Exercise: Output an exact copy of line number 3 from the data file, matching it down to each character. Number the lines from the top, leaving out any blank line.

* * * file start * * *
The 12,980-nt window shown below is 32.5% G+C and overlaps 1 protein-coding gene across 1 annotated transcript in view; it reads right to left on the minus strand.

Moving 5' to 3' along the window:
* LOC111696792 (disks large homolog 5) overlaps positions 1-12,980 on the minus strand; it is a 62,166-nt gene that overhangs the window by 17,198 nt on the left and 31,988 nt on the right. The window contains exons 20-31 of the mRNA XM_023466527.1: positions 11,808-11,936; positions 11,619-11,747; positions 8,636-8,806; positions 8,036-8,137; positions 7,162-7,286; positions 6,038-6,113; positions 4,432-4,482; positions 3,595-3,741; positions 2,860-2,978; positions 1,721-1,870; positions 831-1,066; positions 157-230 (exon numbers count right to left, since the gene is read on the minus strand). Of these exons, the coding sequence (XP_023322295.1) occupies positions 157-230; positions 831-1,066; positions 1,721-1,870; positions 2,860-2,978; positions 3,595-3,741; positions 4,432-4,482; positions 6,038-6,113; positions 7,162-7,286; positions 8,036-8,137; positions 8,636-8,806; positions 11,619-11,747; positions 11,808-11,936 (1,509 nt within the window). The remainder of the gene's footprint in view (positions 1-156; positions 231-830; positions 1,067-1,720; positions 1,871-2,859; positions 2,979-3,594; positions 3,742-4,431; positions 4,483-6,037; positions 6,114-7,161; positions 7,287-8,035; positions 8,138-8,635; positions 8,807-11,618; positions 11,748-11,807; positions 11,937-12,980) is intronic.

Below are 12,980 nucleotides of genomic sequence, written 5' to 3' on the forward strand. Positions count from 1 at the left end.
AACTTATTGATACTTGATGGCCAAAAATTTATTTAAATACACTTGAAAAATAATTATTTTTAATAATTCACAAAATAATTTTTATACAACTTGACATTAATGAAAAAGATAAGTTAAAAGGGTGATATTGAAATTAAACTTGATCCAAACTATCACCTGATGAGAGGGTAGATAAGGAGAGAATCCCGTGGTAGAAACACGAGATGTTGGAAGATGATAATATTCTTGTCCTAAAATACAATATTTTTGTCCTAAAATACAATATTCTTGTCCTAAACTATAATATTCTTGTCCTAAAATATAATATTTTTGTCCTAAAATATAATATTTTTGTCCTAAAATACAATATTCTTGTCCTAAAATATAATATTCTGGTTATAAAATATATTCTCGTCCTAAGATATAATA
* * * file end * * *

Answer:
* LOC111696792 (disks large homolog 5) overlaps positions 1-12,980 on the minus strand; it is a 62,166-nt gene that overhangs the window by 17,198 nt on the left and 31,988 nt on the right. The window contains exons 20-31 of the mRNA XM_023466527.1: positions 11,808-11,936; positions 11,619-11,747; positions 8,636-8,806; positions 8,036-8,137; positions 7,162-7,286; positions 6,038-6,113; positions 4,432-4,482; positions 3,595-3,741; positions 2,860-2,978; positions 1,721-1,870; positions 831-1,066; positions 157-230 (exon numbers count right to left, since the gene is read on the minus strand). Of these exons, the coding sequence (XP_023322295.1) occupies positions 157-230; positions 831-1,066; positions 1,721-1,870; positions 2,860-2,978; positions 3,595-3,741; positions 4,432-4,482; positions 6,038-6,113; positions 7,162-7,286; positions 8,036-8,137; positions 8,636-8,806; positions 11,619-11,747; positions 11,808-11,936 (1,509 nt within the window). The remainder of the gene's footprint in view (positions 1-156; positions 231-830; positions 1,067-1,720; positions 1,871-2,859; positions 2,979-3,594; positions 3,742-4,431; positions 4,483-6,037; positions 6,114-7,161; positions 7,287-8,035; positions 8,138-8,635; positions 8,807-11,618; positions 11,748-11,807; positions 11,937-12,980) is intronic.